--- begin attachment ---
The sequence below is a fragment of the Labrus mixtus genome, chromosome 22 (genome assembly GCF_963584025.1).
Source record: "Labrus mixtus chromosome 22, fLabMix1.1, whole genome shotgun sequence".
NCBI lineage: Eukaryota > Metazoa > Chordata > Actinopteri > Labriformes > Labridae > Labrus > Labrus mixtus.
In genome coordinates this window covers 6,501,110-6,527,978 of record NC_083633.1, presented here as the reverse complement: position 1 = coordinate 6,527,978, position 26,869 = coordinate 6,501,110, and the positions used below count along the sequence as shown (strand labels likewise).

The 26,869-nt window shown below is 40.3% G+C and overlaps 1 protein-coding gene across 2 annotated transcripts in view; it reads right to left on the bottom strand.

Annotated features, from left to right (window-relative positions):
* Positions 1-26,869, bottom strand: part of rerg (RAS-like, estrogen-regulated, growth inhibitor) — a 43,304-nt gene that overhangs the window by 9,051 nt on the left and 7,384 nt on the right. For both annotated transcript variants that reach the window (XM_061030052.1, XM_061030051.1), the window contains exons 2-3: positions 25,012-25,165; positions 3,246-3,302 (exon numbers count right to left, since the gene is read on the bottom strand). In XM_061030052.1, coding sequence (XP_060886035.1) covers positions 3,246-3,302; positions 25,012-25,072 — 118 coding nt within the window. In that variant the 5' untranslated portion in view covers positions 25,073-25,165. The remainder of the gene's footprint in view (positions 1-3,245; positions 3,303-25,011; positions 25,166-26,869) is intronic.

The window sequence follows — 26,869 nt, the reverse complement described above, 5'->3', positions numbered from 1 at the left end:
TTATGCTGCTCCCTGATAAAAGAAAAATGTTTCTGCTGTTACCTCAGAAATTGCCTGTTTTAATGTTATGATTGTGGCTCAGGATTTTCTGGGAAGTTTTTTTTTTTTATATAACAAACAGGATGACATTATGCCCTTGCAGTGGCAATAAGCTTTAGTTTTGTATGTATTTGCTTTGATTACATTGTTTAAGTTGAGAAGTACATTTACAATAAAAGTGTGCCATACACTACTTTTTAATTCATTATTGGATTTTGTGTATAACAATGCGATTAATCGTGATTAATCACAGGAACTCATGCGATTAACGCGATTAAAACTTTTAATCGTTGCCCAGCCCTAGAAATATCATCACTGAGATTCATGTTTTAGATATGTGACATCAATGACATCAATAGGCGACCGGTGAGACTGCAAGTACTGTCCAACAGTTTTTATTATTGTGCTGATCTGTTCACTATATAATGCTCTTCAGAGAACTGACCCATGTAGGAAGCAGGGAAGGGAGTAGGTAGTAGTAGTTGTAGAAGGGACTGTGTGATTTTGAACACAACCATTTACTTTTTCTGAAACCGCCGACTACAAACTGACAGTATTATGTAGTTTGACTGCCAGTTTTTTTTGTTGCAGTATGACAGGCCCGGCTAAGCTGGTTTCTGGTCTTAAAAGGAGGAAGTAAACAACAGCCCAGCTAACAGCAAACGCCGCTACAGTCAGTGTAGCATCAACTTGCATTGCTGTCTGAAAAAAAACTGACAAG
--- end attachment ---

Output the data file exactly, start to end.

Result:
The sequence below is a fragment of the Labrus mixtus genome, chromosome 22 (genome assembly GCF_963584025.1).
Source record: "Labrus mixtus chromosome 22, fLabMix1.1, whole genome shotgun sequence".
NCBI lineage: Eukaryota > Metazoa > Chordata > Actinopteri > Labriformes > Labridae > Labrus > Labrus mixtus.
In genome coordinates this window covers 6,501,110-6,527,978 of record NC_083633.1, presented here as the reverse complement: position 1 = coordinate 6,527,978, position 26,869 = coordinate 6,501,110, and the positions used below count along the sequence as shown (strand labels likewise).

The 26,869-nt window shown below is 40.3% G+C and overlaps 1 protein-coding gene across 2 annotated transcripts in view; it reads right to left on the bottom strand.

Annotated features, from left to right (window-relative positions):
* Positions 1-26,869, bottom strand: part of rerg (RAS-like, estrogen-regulated, growth inhibitor) — a 43,304-nt gene that overhangs the window by 9,051 nt on the left and 7,384 nt on the right. For both annotated transcript variants that reach the window (XM_061030052.1, XM_061030051.1), the window contains exons 2-3: positions 25,012-25,165; positions 3,246-3,302 (exon numbers count right to left, since the gene is read on the bottom strand). In XM_061030052.1, coding sequence (XP_060886035.1) covers positions 3,246-3,302; positions 25,012-25,072 — 118 coding nt within the window. In that variant the 5' untranslated portion in view covers positions 25,073-25,165. The remainder of the gene's footprint in view (positions 1-3,245; positions 3,303-25,011; positions 25,166-26,869) is intronic.

The window sequence follows — 26,869 nt, the reverse complement described above, 5'->3', positions numbered from 1 at the left end:
TTATGCTGCTCCCTGATAAAAGAAAAATGTTTCTGCTGTTACCTCAGAAATTGCCTGTTTTAATGTTATGATTGTGGCTCAGGATTTTCTGGGAAGTTTTTTTTTTTTATATAACAAACAGGATGACATTATGCCCTTGCAGTGGCAATAAGCTTTAGTTTTGTATGTATTTGCTTTGATTACATTGTTTAAGTTGAGAAGTACATTTACAATAAAAGTGTGCCATACACTACTTTTTAATTCATTATTGGATTTTGTGTATAACAATGCGATTAATCGTGATTAATCACAGGAACTCATGCGATTAACGCGATTAAAACTTTTAATCGTTGCCCAGCCCTAGAAATATCATCACTGAGATTCATGTTTTAGATATGTGACATCAATGACATCAATAGGCGACCGGTGAGACTGCAAGTACTGTCCAACAGTTTTTATTATTGTGCTGATCTGTTCACTATATAATGCTCTTCAGAGAACTGACCCATGTAGGAAGCAGGGAAGGGAGTAGGTAGTAGTAGTTGTAGAAGGGACTGTGTGATTTTGAACACAACCATTTACTTTTTCTGAAACCGCCGACTACAAACTGACAGTATTATGTAGTTTGACTGCCAGTTTTTTTTGTTGCAGTATGACAGGCCCGGCTAAGCTGGTTTCTGGTCTTAAAAGGAGGAAGTAAACAACAGCCCAGCTAACAGCAAACGCCGCTACAGTCAGTGTAGCATCAACTTGCATTGCTGTCTGAAAAAAAACTGACAAG